New year, new you!
After the festive season those new years resolutions and changes are in effect - to stop smoking, get in shape or take up a new hobby etc. No doubt it's a lucrative time for gyms out there with all those well-intentioned people signing up for fresh membership.
The New Year is often a time when motivation is high; however, as most of us are aware, that motivation often fades as the distractions of daily life bring other priorities.
So how can we stay motivated or create that motivation in the first place? Here are a few pointers.
Firstly, it's important to know what we want to achieve.
- First of all make sure that your goals are realistic. There's no point in attempting to run a marathon if we've spent the last 6 months in your living room playing World of Warcraft. Give yourself a realistic time frame to achieve your goal.
- State your goal in positive terms. Instead of wanting to lose weight, it can be much more effective to think of an appealing vision in the future of yourself at your ideal weight (for those of us wants to lose something) and then apply daily ways of living that can help to achieve that goal.
- It's all about seeing and really appreciating the benefits. Once we can really tune into the benefits of a different way of being, then motivation can increase.
Of course, for some it's just not that easy. Obesity in children and adults is increasing. Many people suffer from sugar addiction, overeat out of some emotional need or have lived an unhealthy lifestyle for so long that it can often seem impossible to change.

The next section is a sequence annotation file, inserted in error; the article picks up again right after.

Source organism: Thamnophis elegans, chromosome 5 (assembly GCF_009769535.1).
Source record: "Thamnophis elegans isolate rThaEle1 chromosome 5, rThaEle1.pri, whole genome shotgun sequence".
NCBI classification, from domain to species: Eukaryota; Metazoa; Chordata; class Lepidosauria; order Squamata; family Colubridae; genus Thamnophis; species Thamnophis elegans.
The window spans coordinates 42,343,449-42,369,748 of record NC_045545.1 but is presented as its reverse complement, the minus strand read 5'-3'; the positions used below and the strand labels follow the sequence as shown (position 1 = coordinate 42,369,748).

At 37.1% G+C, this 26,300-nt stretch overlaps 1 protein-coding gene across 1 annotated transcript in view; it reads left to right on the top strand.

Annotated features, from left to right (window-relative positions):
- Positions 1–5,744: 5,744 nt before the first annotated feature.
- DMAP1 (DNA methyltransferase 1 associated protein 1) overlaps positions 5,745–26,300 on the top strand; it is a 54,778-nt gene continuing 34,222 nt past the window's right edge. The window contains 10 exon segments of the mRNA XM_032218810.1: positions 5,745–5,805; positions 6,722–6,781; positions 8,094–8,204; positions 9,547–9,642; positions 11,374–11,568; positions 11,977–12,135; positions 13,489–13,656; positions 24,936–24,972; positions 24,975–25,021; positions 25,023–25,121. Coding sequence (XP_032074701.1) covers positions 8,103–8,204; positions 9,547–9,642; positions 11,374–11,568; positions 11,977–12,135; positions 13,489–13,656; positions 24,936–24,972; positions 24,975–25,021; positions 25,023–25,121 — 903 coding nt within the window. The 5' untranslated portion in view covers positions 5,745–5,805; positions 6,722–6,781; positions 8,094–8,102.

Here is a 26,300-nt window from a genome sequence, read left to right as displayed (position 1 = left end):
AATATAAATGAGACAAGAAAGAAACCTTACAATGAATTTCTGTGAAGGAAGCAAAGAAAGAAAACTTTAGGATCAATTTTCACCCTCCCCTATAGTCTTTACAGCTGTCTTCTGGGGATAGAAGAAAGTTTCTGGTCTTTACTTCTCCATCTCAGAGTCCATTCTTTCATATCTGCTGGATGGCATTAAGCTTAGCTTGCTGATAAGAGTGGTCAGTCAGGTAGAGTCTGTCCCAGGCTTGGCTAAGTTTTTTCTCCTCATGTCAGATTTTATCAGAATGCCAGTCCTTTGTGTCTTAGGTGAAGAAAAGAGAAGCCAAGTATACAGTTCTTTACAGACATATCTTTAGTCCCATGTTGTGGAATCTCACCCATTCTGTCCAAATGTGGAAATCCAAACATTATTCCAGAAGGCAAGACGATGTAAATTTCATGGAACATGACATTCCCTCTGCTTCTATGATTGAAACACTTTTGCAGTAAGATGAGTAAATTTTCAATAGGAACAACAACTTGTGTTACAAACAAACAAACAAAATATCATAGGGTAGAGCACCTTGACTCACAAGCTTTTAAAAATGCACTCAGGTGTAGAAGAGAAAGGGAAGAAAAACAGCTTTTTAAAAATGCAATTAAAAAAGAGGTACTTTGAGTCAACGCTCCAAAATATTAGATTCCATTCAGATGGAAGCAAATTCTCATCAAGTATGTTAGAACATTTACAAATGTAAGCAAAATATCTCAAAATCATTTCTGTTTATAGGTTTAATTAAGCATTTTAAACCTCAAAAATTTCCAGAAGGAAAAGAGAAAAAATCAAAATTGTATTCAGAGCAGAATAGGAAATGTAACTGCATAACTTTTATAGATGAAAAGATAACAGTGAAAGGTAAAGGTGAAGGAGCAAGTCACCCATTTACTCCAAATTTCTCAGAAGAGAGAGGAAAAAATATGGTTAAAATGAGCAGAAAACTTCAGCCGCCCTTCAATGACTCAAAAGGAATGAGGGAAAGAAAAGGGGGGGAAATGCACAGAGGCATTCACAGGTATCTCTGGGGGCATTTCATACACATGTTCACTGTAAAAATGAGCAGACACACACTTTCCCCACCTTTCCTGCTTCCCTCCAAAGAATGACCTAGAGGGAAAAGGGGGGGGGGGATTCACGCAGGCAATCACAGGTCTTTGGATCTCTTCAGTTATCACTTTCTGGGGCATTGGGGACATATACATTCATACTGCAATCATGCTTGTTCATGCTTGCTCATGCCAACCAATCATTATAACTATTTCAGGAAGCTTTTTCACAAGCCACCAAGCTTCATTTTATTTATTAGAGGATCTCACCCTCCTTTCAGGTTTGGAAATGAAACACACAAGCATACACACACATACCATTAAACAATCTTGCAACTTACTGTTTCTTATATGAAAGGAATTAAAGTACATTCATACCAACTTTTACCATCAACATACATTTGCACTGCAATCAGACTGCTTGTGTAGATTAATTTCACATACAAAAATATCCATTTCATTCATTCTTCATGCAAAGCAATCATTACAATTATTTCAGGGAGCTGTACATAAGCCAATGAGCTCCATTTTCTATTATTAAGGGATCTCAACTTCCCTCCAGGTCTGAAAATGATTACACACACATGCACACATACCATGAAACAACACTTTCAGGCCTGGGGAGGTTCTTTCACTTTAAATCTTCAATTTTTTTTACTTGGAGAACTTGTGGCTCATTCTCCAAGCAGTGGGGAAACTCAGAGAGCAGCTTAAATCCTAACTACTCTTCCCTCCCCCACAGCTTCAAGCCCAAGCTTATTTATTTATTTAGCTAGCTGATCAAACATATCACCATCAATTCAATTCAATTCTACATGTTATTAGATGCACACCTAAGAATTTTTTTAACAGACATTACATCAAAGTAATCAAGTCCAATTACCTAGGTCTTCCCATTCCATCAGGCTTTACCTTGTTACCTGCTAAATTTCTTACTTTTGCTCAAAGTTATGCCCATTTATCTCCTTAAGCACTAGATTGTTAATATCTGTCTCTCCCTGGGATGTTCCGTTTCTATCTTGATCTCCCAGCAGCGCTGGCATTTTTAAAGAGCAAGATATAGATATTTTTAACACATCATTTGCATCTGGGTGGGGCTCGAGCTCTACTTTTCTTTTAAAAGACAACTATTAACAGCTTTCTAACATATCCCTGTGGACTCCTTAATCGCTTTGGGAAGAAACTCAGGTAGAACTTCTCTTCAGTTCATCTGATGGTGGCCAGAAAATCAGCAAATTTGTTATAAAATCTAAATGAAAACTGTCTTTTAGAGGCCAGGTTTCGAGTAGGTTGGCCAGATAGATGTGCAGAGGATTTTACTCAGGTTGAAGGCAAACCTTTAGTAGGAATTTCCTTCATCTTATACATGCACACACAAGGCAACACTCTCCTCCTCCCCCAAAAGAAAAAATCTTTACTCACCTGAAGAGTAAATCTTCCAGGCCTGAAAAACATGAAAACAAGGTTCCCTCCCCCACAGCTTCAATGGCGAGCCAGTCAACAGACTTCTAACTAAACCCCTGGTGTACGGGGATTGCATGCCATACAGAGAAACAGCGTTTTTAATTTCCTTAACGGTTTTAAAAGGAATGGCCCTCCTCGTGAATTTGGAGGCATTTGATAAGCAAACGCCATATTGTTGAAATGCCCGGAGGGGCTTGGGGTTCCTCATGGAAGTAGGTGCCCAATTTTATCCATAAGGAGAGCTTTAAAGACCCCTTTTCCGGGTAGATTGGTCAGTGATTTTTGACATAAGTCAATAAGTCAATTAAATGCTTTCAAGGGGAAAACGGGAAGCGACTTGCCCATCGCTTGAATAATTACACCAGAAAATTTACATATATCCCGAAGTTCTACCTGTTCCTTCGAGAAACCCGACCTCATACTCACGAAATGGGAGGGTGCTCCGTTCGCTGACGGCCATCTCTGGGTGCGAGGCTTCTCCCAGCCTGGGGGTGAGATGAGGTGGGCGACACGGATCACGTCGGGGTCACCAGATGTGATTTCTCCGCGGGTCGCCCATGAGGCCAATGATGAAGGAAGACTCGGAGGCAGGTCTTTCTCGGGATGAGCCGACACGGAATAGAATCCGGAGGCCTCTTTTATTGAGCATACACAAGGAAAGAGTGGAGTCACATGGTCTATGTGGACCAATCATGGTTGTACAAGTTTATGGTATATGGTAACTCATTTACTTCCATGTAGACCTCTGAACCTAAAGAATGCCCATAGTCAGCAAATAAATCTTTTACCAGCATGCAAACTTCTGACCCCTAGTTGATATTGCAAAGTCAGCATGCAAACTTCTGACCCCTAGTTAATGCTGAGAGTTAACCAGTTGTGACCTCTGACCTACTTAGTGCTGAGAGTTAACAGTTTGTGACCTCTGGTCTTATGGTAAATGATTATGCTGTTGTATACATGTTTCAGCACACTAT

It is often the case that childhood programming needs to be adjusted, or emotional eating needs to be resolved in order for weight loss to be effective. After all, most young children eat when they are hungry and stop eating when they are full. It is when, at some point, that that normal state gets overwritten that eating problems begin.
Going on a diet can be effective in losing weight rapidly in the short-term, but for effective long-term weight loss lifestyle change is often necessary, coupled with new ways of thinking and being.
Also, how about making small changes in one of the following areas:
- in your environment
- in your behaviour
- by acquiring skills etc.
Experiment with new beliefs by imagining a new kind of identity: daydream that you already are the person you would love to be, already doing what you would love to do and noticing what that would feel like. This can be a powerful driver for the unconscious to begin creating those changes.
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About James Quinn
James Quinn DCH, DHP, GQHP, NRH, SNLP
James is a Consultant in Clinical Hypnosis and Licensed trainer of Integral Eye Movement Therapy.
He has been in private practice since 2006 and specialises in weight loss and stopping smoking at a clinic in Mill Hill.